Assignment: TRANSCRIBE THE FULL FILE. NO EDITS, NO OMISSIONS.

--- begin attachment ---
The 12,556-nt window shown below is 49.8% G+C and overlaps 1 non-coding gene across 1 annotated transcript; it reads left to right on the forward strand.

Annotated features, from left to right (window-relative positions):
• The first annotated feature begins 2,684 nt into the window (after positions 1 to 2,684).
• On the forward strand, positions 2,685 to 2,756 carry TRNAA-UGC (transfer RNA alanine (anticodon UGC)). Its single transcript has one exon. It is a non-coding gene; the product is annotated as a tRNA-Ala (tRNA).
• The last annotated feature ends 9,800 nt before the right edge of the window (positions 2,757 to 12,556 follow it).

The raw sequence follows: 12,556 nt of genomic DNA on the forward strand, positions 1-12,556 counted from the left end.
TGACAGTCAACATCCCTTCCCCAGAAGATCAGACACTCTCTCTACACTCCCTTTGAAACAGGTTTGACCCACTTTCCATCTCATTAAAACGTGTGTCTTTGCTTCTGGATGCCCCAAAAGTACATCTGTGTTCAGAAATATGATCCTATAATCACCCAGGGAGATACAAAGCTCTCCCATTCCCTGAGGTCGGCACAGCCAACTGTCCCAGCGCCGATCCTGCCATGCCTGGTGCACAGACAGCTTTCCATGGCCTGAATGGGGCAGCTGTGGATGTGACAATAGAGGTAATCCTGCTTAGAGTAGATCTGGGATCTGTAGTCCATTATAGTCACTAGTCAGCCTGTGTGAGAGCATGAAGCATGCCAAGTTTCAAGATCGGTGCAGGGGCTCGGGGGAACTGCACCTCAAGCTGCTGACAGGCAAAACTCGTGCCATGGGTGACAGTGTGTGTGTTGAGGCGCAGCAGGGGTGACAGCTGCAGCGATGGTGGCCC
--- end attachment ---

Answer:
The 12,556-nt window shown below is 49.8% G+C and overlaps 1 non-coding gene across 1 annotated transcript; it reads left to right on the forward strand.

Annotated features, from left to right (window-relative positions):
• The first annotated feature begins 2,684 nt into the window (after positions 1 to 2,684).
• On the forward strand, positions 2,685 to 2,756 carry TRNAA-UGC (transfer RNA alanine (anticodon UGC)). Its single transcript has one exon. It is a non-coding gene; the product is annotated as a tRNA-Ala (tRNA).
• The last annotated feature ends 9,800 nt before the right edge of the window (positions 2,757 to 12,556 follow it).

The raw sequence follows: 12,556 nt of genomic DNA on the forward strand, positions 1-12,556 counted from the left end.
TGACAGTCAACATCCCTTCCCCAGAAGATCAGACACTCTCTCTACACTCCCTTTGAAACAGGTTTGACCCACTTTCCATCTCATTAAAACGTGTGTCTTTGCTTCTGGATGCCCCAAAAGTACATCTGTGTTCAGAAATATGATCCTATAATCACCCAGGGAGATACAAAGCTCTCCCATTCCCTGAGGTCGGCACAGCCAACTGTCCCAGCGCCGATCCTGCCATGCCTGGTGCACAGACAGCTTTCCATGGCCTGAATGGGGCAGCTGTGGATGTGACAATAGAGGTAATCCTGCTTAGAGTAGATCTGGGATCTGTAGTCCATTATAGTCACTAGTCAGCCTGTGTGAGAGCATGAAGCATGCCAAGTTTCAAGATCGGTGCAGGGGCTCGGGGGAACTGCACCTCAAGCTGCTGACAGGCAAAACTCGTGCCATGGGTGACAGTGTGTGTGTTGAGGCGCAGCAGGGGTGACAGCTGCAGCGATGGTGGCCC